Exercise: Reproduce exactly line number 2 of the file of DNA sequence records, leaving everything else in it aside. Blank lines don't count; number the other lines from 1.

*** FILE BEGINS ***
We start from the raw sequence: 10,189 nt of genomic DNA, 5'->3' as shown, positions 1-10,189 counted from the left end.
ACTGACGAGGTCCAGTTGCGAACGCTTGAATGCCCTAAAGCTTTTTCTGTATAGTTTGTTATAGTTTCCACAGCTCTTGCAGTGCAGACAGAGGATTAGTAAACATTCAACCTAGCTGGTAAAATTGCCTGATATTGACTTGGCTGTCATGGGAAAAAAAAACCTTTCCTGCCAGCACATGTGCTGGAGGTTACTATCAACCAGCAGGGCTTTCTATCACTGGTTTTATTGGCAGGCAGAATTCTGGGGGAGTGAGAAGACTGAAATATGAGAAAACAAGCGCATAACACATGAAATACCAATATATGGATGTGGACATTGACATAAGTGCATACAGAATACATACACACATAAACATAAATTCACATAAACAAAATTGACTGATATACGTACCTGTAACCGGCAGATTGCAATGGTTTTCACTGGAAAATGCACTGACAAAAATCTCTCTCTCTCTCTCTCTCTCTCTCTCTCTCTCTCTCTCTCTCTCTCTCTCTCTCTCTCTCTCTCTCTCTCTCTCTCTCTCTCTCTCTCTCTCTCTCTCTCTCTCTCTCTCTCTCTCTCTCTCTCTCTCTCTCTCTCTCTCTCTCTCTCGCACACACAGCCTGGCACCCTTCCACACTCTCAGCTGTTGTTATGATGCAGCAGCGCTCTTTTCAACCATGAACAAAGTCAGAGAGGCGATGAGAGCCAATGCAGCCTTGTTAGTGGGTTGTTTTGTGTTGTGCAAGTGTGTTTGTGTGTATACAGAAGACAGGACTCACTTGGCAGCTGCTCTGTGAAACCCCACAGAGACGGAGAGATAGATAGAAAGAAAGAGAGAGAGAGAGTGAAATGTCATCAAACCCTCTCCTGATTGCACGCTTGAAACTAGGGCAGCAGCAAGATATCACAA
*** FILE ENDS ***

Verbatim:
ACTGACGAGGTCCAGTTGCGAACGCTTGAATGCCCTAAAGCTTTTTCTGTATAGTTTGTTATAGTTTCCACAGCTCTTGCAGTGCAGACAGAGGATTAGTAAACATTCAACCTAGCTGGTAAAATTGCCTGATATTGACTTGGCTGTCATGGGAAAAAAAAACCTTTCCTGCCAGCACATGTGCTGGAGGTTACTATCAACCAGCAGGGCTTTCTATCACTGGTTTTATTGGCAGGCAGAATTCTGGGGGAGTGAGAAGACTGAAATATGAGAAAACAAGCGCATAACACATGAAATACCAATATATGGATGTGGACATTGACATAAGTGCATACAGAATACATACACACATAAACATAAATTCACATAAACAAAATTGACTGATATACGTACCTGTAACCGGCAGATTGCAATGGTTTTCACTGGAAAATGCACTGACAAAAATCTCTCTCTCTCTCTCTCTCTCTCTCTCTCTCTCTCTCTCTCTCTCTCTCTCTCTCTCTCTCTCTCTCTCTCTCTCTCTCTCTCTCTCTCTCTCTCTCTCTCTCTCTCTCTCTCTCTCTCTCTCTCTCTCTCTCTCTCTCTCTCTCTCTCGCACACACAGCCTGGCACCCTTCCACACTCTCAGCTGTTGTTATGATGCAGCAGCGCTCTTTTCAACCATGAACAAAGTCAGAGAGGCGATGAGAGCCAATGCAGCCTTGTTAGTGGGTTGTTTTGTGTTGTGCAAGTGTGTTTGTGTGTATACAGAAGACAGGACTCACTTGGCAGCTGCTCTGTGAAACCCCACAGAGACGGAGAGATAGATAGAAAGAAAGAGAGAGAGAGAGTGAAATGTCATCAAACCCTCTCCTGATTGCACGCTTGAAACTAGGGCAGCAGCAAGATATCACAA